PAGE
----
“Fashion weeks are needed at this point in time to create a sense of awareness about Pakistani fashion, which is getting hot in the Gulf and Indian markets,” remarked Zahir Rahimtoolah, owner and buyer of the multi-brand store Labels. “The first one (in Karachi) was all about the hype of Pakistani fashion; given our socio-political situation, for instance the Taliban insurgency, it attracted international media attention. But the Lahore one actually managed to attract buyers. This is progress,” Rahimtoolah elaborated. “Despite the initial glitches and organisational hiccups, it went well. There will be the good and the bad, which will eventually filter with time. The important thing is to keep having these weeks,” he concluded.
Rahimtoolah’s opinion was shared by Asad Tareen, owner and buyer of Designers, another leading multi-brand fashion store in Pakistan. “In fact, the Lahore fashion week helped him add to his list of designers for the store. “After sitting through all the collections, said Tareen, “we have thought of taking some designers, who had no presence in our outlet, on board. Also, we may order some pieces from certain designers.”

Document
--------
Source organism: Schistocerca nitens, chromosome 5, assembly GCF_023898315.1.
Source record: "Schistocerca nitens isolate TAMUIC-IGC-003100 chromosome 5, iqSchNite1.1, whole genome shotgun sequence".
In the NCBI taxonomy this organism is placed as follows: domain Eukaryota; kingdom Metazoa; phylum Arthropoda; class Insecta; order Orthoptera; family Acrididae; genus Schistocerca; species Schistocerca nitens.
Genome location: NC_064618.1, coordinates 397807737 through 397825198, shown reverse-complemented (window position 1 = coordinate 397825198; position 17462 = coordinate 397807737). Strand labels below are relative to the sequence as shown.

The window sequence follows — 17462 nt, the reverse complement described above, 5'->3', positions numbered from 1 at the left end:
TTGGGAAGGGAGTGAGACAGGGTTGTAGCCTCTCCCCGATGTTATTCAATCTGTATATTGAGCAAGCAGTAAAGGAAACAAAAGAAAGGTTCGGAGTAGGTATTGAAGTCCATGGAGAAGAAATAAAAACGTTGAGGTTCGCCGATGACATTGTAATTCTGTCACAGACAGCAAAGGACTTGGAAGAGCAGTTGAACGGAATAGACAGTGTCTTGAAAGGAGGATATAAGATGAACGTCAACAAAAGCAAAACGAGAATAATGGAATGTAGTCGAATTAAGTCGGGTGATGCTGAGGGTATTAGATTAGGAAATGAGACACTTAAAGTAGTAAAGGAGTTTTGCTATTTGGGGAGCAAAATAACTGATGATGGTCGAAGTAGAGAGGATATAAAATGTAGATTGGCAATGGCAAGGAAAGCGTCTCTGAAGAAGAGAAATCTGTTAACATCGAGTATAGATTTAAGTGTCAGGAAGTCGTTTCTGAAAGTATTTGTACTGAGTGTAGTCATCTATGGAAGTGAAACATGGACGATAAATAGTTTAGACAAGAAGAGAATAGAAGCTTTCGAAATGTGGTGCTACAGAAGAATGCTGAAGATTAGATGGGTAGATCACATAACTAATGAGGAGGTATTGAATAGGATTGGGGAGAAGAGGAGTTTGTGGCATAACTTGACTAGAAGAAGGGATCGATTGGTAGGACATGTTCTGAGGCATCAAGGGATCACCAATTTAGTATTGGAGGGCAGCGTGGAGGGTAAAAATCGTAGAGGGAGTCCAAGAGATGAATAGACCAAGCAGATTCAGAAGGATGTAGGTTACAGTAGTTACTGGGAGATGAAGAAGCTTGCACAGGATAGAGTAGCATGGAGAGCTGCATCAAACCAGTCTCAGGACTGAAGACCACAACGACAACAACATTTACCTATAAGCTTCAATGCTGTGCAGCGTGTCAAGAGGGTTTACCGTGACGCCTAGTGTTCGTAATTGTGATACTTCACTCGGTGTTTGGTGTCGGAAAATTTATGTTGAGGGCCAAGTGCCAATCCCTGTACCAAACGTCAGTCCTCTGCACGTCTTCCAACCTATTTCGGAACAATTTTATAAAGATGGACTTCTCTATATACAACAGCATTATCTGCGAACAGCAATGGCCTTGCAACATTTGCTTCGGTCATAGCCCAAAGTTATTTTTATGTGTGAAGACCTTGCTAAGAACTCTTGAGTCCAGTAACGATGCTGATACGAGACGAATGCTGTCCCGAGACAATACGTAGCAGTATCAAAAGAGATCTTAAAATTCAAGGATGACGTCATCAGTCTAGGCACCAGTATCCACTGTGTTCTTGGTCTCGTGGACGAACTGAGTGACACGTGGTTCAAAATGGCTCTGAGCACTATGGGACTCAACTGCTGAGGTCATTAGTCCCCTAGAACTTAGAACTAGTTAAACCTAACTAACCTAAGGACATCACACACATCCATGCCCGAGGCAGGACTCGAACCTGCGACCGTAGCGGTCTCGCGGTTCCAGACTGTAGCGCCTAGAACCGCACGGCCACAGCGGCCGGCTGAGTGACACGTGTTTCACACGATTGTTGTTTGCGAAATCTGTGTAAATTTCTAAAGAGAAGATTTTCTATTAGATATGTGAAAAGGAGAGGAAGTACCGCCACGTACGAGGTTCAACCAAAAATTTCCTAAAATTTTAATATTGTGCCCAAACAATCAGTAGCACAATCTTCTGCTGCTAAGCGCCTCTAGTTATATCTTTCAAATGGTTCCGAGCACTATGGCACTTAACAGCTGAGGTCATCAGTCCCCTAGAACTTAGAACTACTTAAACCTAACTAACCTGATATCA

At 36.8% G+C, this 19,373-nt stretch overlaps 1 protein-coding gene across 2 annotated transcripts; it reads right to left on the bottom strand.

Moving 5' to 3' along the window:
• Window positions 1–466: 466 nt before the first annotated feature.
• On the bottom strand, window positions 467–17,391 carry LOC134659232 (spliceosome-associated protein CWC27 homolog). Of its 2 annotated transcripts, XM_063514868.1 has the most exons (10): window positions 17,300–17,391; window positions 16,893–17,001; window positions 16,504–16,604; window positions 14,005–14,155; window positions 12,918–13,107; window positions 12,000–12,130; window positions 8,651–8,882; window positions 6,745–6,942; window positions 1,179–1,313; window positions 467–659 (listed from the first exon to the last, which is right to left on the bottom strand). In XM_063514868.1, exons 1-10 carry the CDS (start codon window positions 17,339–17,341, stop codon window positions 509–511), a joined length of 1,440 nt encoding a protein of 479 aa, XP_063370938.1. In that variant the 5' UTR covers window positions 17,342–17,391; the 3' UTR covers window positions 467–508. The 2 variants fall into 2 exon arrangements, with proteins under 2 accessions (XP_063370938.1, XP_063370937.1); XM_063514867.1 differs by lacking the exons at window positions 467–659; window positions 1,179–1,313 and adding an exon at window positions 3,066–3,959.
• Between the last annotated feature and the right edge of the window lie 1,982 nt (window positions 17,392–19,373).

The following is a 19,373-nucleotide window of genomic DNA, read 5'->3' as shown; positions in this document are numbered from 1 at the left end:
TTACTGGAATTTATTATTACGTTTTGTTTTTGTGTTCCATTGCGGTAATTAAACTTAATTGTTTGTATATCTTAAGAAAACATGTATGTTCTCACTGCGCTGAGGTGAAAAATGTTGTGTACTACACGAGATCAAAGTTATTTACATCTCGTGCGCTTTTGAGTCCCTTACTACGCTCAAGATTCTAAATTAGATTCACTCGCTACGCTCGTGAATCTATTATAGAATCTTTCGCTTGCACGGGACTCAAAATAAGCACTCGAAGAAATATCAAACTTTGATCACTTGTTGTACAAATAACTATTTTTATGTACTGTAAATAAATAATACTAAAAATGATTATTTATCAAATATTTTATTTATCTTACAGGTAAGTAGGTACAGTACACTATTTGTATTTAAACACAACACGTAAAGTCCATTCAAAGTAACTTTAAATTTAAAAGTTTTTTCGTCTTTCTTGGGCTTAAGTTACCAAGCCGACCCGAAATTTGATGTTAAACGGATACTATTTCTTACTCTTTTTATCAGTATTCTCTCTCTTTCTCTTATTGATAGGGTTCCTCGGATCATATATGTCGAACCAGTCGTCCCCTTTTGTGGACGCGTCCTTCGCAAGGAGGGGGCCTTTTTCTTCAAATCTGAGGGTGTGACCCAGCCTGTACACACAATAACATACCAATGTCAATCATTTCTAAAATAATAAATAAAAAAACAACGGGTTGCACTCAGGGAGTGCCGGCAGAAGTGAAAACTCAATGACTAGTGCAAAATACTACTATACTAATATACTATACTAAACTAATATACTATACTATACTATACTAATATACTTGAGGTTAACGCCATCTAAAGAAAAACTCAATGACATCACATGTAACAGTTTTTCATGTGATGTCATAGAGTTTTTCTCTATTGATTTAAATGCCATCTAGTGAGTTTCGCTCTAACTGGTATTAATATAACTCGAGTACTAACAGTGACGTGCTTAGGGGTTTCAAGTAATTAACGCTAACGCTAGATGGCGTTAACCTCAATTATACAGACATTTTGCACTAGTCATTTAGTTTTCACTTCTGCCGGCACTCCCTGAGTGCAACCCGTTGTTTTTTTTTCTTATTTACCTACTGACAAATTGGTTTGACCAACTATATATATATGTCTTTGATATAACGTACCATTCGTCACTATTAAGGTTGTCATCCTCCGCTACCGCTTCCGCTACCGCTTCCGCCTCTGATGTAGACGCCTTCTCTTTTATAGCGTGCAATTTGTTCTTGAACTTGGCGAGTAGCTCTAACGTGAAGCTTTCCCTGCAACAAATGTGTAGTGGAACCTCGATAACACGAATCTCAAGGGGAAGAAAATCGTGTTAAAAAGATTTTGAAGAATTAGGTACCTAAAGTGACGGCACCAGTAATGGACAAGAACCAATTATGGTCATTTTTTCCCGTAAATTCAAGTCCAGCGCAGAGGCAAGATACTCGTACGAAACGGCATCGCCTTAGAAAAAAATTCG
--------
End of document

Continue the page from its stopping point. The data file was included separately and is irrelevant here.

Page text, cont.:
So the business of fashion appeared happening. The PFDC signed a deal with Hang Ten to have its presence in Hang Ten stores all over Pakistan. This means fashion retail business will witness a huge expansion as the label boasts 42 outlets all over Pakistan. However, all PFDC designer garments sold at Hang Ten will have to follow a price ceiling — ranging from Rs. 2,000 to Rs. 7,000. Sehyr Saigol, buyer for the Delhi fashion store Karma, bought 100 pieces on the first day of the week. Another leading Indian fashion store Ogaan was represented. One strongly wishes that the trade barriers with India are lifted as the Indian market is the closest and offers a huge potential clientele to Pakistani designers.